Guthrie Genealogy


Archibald Guthery of the French & Indian War


Archibald Guthery

Son of Unknown Guthrie / Guthery

Birth Date: Estimated Range 1710-1720

Birth Location: Unknown

Occupation: Unknown

Military Service: French & Indian War, Rank: Private

Death Date: Unknown, but after 1769

Death Location: Unknown. presumably Pennsylvania

Burial: Unknown, presumably Pennsylvania 

Unknown Wife

Daughter of Unknown

Birth Date: Unknown

Birth Location: Unknown

Sons (Theoretical Relationships): John, Archibald

Daughters: None known

Death Date: Unknown

Death Location: Unknown, presumably Pennsylvania

Burial: Unknown, presumably Pennsylvania    

The Highlights:

We know very little about Archibald Guthery. The ties that bind him to John & Archibald Guthery, the two men who are presumably his sons, are admittedly stretched very thin. The 'Archibald' name is found in both lineages, but more importantly the descendants of both lines carry the same Y-DNA. Genetic testing shows that they are both matches for the MD/PA Group.

The source of much of our Guthrie data can be found in Laurence R. Guthrie's 'American Guthrie and Allied Families'. The author provides the only tidbit of information about Archibald Guthery with the following:

"A list of the Detachment of the Pennsylvania Regiment in Garrison at Fort Bedford under command of Col. Joseph Shippen, Jan. 24, 1760; Captain Armstrong's Company: Archibald Gutrie, private." (Pa. Arch., Ser. 5, vol. 1, p. 305.) Strange to say he is the only private named, presumably because he was a recruit. Others "drafted at Loudoun" (Fort Loudon) are mentioned. This Archibald could not be identical with the Archibald, who follows, since the latter was born in 1753, and was not old enough to serve in the French and Indian War."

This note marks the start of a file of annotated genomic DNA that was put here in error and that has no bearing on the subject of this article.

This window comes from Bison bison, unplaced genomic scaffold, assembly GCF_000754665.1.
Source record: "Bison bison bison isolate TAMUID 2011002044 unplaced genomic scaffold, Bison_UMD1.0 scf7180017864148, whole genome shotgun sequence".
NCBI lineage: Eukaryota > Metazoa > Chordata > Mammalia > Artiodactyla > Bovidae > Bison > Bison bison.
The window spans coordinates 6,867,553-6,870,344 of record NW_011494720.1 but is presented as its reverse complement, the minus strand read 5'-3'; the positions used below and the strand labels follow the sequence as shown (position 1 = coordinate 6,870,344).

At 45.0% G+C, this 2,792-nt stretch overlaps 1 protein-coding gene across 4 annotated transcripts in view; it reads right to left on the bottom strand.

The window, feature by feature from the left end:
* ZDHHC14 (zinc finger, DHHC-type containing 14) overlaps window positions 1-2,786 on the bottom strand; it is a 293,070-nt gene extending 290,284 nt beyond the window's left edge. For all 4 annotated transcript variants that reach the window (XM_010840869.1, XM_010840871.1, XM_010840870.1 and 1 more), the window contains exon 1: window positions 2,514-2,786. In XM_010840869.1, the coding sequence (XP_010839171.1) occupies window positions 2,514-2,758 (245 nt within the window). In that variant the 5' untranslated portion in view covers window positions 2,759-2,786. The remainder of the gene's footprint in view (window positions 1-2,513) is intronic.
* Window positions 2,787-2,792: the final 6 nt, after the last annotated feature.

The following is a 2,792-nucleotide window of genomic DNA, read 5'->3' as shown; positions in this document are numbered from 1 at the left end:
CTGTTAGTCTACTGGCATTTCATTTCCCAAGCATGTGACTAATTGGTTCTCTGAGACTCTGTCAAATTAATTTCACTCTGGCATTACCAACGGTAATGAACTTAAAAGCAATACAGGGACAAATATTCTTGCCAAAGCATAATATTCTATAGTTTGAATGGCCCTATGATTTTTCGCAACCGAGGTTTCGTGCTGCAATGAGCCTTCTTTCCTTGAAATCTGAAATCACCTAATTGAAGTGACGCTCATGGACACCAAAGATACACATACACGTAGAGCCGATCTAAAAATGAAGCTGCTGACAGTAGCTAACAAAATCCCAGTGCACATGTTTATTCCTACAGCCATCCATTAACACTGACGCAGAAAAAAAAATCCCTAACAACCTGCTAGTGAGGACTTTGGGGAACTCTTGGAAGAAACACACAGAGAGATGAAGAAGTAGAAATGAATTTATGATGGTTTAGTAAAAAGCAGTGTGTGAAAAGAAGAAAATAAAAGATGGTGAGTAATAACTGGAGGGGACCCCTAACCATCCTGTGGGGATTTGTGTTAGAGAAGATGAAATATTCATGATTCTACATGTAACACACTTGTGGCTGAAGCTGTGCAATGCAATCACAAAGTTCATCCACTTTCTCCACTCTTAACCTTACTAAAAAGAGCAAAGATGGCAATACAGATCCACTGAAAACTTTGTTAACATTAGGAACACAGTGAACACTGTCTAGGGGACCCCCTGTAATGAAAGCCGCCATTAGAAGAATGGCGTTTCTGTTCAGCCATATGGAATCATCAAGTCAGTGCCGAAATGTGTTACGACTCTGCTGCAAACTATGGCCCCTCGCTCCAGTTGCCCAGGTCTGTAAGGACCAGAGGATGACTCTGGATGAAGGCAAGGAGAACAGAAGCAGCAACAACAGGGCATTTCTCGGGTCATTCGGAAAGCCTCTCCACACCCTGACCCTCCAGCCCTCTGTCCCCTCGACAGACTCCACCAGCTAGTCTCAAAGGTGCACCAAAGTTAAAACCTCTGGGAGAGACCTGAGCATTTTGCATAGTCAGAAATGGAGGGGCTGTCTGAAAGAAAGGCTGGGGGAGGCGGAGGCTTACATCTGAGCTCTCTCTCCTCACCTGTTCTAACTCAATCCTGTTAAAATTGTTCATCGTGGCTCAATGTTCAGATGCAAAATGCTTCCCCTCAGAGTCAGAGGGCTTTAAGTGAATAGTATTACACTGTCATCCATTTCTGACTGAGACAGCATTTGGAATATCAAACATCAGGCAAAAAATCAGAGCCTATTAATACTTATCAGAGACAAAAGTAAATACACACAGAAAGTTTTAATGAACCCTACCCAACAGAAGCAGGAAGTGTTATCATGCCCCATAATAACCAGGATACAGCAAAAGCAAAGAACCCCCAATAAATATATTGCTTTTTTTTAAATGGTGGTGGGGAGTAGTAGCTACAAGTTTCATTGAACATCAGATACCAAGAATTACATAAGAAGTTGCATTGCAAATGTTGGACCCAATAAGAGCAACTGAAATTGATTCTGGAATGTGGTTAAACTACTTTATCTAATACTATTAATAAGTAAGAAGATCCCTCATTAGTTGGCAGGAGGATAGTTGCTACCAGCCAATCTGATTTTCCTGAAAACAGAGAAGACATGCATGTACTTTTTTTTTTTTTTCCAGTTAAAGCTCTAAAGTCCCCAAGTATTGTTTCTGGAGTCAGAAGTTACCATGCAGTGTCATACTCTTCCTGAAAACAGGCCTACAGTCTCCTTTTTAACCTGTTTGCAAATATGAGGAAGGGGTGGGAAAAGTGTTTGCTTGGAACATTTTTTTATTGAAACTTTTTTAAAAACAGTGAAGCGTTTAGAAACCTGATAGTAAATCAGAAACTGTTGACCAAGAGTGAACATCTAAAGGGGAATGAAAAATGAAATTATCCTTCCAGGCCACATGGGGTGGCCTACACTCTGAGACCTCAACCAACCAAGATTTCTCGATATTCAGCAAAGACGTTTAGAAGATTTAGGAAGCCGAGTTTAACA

Fort Loudoun (or Fort Loudon, after the modern spelling of the town) was a fort in colonial Pennsylvania, one of several forts in colonial America named after John Campbell, 4th Earl of Loudoun. The fort was built in 1756 during the French and Indian War by Pennsylvania militia, and served as a post on the Forbes Road during the Forbes expedition that successfully drove the French away from Fort Duquesne.

In 1765, following Pontiac's Rebellion, settlers upset with the resumption of trade with Native Americans forced the British garrison to evacuate the fort, part of an uprising known as the Black Boys Rebellion. A replica of the fort was built on the original site in 1993. {Wikipedia}


Presumed son, John Guthery was born on 14 April 1744 in Pennsylvania. He married Lydia Baldwin and they settled along the Monangahela near the mouth of Big Whitley Creek. Initially part of Virginia, Springhill, Bedford County area was in dispute between VA & PA. Eventually fell into area of Washington, PA, which later divided and became Greene County, PA. Lydia & John were the parents to 8 sons and 4 daughters. Ancestors of DNA Project participant Lon Kenneth David Guthrie.

Presumed son, Archibald Guthery was born in February of 1753, just before the start of the French & Indian War. He married Rebecca Phillips. He took up land in Whiteley Township, Greene County, Pa. He was a soldier in the Revolutionary War and was wounded by an Indian at what is now East Liberty, Pittsburgh, Pa., early in August, 1779. He managed to escape from the Indian and made his way back to Fort Pitt, a part of which is still standing at the Point, Pittsburgh, Pa., where he died from the effect of his wound, Aug. 5, 1779. Archibald & Rebecca had three children, including one son also named Archibald who is the direct ancestor of DNA Project participant Jerry Hagan Guthrie.